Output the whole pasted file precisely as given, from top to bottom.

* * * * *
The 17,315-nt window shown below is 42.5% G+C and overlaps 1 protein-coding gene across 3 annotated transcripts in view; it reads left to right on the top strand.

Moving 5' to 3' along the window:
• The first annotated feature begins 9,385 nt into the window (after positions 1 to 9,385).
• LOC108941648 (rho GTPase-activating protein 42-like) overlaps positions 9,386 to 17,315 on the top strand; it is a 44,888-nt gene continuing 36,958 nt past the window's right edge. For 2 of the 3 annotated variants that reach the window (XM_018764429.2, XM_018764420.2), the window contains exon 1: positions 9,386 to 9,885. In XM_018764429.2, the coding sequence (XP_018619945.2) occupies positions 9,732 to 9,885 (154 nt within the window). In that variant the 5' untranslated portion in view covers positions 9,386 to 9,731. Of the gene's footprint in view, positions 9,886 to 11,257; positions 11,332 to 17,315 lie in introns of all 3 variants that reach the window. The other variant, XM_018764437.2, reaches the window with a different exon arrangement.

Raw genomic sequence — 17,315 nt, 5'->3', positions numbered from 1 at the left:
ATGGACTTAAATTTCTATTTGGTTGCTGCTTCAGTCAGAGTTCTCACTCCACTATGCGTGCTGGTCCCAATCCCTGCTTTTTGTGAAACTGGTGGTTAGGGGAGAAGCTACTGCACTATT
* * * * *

The 17,315-nt window shown below is 42.5% G+C and overlaps 1 protein-coding gene across 3 annotated transcripts in view; it reads left to right on the top strand.

Moving 5' to 3' along the window:
• The first annotated feature begins 9,385 nt into the window (after positions 1 to 9,385).
• LOC108941648 (rho GTPase-activating protein 42-like) overlaps positions 9,386 to 17,315 on the top strand; it is a 44,888-nt gene continuing 36,958 nt past the window's right edge. For 2 of the 3 annotated variants that reach the window (XM_018764429.2, XM_018764420.2), the window contains exon 1: positions 9,386 to 9,885. In XM_018764429.2, the coding sequence (XP_018619945.2) occupies positions 9,732 to 9,885 (154 nt within the window). In that variant the 5' untranslated portion in view covers positions 9,386 to 9,731. Of the gene's footprint in view, positions 9,886 to 11,257; positions 11,332 to 17,315 lie in introns of all 3 variants that reach the window. The other variant, XM_018764437.2, reaches the window with a different exon arrangement.

Raw genomic sequence — 17,315 nt, 5'->3', positions numbered from 1 at the left:
ATGGACTTAAATTTCTATTTGGTTGCTGCTTCAGTCAGAGTTCTCACTCCACTATGCGTGCTGGTCCCAATCCCTGCTTTTTGTGAAACTGGTGGTTAGGGGAGAAGCTACTGCACTATT